Lawrence Yates Sherman – U.S. Senator

Lawrence Yates Sherman was born November 8, 1858 in Miami County, Ohio. His parents Nelson and Maria (Yates) Sherman, first moved to McDonough County, Illinois in 1859 and eventually settled in Jasper County in 1867. Sherman attended public school and the Lees Academy in Coles County. In order to pay for a college education he alternately taught school in Effingham and Jasper counties and attended McKendree College at Lebanon, Illinois. Sherman graduated from McKendree College in 1882. In that same year he was admitted to the bar and began practicing law in Macomb.

After passing the bar, Sherman involved himself in Illinois politics. He was city attorney for Macomb, Illinois from 1885 to 1887 and a McDonough County judge from 1886 to 1890. In 1890, he entered into the private practice of law in Macomb

Besides being a partner in the law firm of Sherman, Tunnicliff and Gumbart, Sherman was elected Macomb city attorney in 1885. From 1886 to 1890, he served as McDonough County Judge. In 1896 Sherman was elected to the Illinois House of Representatives from the twenty-eighth district. He represented the twenty-eighth district from 1897 to 1902 and the thirty-second district from 1903 to1904. During the 41st (1899-1900) and 42nd (1901-1902) General Assemblies, Sherman served as Speaker of the House.

While Speaker, Sherman played an important role in the creation of Western Illinois State Normal School (now Western Illinois University) and was instrumental in the selection of Macomb for its location.  Sherman Hall, the main administrative building at Western Illinois University, was renamed after Senator Sherman in 1957.

He was elected Lieutenant Governor of Illinois in 1904 and served during the first administration of Charles Deneen (1905-1908). After leaving the Lieutenant Governorship, Sherman who had made Springfield his home, ran unsuccessfully for mayor.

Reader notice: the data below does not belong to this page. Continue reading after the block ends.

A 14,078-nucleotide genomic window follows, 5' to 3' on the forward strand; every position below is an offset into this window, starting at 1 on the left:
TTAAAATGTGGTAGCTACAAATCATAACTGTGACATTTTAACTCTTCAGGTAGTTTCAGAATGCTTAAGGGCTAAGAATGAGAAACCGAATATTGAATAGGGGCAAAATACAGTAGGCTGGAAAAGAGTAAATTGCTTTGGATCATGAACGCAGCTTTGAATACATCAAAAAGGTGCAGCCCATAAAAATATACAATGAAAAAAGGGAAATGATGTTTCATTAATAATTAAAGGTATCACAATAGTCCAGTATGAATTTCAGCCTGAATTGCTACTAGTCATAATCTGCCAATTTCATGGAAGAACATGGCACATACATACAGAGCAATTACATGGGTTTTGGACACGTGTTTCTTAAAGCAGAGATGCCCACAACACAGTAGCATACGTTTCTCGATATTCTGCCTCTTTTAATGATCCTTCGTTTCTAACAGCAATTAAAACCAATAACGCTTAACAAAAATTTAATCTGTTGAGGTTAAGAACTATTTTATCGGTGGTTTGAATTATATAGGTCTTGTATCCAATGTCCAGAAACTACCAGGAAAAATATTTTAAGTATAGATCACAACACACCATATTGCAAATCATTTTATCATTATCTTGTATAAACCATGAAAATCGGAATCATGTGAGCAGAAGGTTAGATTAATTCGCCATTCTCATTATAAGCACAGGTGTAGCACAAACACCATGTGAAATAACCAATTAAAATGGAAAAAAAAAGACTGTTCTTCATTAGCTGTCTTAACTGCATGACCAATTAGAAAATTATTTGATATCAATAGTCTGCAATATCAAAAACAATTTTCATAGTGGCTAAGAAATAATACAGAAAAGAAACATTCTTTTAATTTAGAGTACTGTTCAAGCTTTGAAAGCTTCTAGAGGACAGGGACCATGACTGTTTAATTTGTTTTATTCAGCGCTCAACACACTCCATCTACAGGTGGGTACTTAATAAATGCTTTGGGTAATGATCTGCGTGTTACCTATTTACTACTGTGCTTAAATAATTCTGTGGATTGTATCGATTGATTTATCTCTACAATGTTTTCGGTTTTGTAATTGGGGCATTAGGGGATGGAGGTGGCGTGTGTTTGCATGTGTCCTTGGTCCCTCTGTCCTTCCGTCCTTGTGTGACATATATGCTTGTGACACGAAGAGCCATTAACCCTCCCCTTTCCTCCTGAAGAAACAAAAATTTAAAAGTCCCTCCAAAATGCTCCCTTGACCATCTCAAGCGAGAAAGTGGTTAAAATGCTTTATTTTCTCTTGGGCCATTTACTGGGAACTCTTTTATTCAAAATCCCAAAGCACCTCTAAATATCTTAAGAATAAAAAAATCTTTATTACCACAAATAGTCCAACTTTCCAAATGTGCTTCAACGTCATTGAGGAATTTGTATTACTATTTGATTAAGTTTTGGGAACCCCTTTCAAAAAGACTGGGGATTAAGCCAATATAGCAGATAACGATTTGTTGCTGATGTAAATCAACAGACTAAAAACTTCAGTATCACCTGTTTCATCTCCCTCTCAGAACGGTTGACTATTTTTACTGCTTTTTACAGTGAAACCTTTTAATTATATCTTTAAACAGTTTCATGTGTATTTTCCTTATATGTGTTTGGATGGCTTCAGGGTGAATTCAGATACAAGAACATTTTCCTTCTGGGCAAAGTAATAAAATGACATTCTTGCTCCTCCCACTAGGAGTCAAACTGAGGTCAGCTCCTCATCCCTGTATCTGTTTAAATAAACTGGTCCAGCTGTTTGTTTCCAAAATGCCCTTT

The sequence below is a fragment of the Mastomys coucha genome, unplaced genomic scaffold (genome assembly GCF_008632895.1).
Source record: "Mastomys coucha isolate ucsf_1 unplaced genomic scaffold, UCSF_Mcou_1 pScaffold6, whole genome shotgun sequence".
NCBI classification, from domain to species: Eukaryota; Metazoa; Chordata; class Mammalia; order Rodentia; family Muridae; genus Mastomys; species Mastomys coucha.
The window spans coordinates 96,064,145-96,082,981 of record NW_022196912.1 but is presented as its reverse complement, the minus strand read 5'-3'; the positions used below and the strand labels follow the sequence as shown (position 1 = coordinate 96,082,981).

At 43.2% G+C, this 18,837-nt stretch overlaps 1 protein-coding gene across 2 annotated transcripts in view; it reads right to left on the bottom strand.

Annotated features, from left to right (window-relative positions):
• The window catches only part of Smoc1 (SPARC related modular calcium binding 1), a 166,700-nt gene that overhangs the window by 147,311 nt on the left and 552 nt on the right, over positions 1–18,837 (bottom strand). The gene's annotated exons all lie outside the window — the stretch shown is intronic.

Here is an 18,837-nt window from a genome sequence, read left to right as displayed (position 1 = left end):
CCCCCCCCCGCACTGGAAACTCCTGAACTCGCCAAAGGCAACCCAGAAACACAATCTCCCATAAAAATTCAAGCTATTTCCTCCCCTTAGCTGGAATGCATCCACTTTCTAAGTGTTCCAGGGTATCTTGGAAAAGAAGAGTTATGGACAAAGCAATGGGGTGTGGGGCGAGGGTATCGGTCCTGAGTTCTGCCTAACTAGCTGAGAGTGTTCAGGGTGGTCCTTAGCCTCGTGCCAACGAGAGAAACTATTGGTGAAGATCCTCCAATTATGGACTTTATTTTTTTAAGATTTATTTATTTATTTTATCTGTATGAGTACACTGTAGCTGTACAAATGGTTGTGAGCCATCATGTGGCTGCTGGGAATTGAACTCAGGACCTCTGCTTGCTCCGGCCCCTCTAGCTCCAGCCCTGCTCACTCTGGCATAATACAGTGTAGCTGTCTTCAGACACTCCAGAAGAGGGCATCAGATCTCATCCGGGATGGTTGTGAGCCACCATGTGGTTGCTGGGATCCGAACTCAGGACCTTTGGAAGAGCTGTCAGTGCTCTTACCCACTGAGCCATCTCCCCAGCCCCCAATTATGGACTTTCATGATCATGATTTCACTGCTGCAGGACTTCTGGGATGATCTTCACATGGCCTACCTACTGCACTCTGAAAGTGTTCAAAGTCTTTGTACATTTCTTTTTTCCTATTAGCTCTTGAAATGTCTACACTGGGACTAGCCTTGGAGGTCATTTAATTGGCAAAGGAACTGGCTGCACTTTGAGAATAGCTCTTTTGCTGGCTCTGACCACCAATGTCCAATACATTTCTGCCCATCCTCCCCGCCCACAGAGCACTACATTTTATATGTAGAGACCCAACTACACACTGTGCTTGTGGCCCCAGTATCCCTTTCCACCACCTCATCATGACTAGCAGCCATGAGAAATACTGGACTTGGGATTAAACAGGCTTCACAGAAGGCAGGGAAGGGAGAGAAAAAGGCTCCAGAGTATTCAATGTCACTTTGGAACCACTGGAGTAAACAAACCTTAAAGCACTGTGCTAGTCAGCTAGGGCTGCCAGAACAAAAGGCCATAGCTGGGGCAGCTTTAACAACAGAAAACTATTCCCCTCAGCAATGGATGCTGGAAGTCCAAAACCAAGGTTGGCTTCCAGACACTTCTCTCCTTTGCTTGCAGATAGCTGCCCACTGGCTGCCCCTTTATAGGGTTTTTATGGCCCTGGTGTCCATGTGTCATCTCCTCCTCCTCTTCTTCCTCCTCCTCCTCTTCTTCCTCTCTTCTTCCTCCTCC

From 1909 to 1913 he was president of the Illinois State Board of Administration, which controlled seventeen state charities. On March 26, 1913 the Illinois General Assembly elected Sherman to fill the unexpired term (1913-1915) of William Lorimer, who had been expelled. Sherman was reelected to the Senate in 1914. During his senatorial career, Sherman vigorously opposed ratification of Woodrow Wilson’s proposal for a League of Nations. He was chairman of the Committee for the District of Columbia and a vocal critic of President Wilson.

In 1915, Sherman was considered as a potential candidate for the 1916 Republican Presidential nomination. He also served as a member of the Republican National Committee from 1916 to 1924 and was a delegate to the Republican National Conventions in 1912, 1920, 1924 and 1928. Sherman did not seek reelection in 1920 because of a hearing problem.

Following his Senate retirement in 1921, he practiced law in Springfield. In 1924, Sherman moved to Daytona Beach, Florida where he also practiced law. He was among the organizers of the First Atlantic National Bank of Daytona Beach in 1924 and served as its president in 1925. He later became chairman of the bank board and when it merged with the Atlantic National Bank of Jacksonville in 1930, Sherman served as a director of the new institution until his retirement in 1933.

Sherman was married briefly to Ella M. Crews, who died in 1893 after two years of marriage. In 1908 he married Estelle Spitler, a niece of his first wife. Their only child Virginia (Mrs. Marion H. Graham) was born in 1909. Estelle Sherman died in 1910. Sherman died in Daytona Beach, Florida, on September 15, 1939.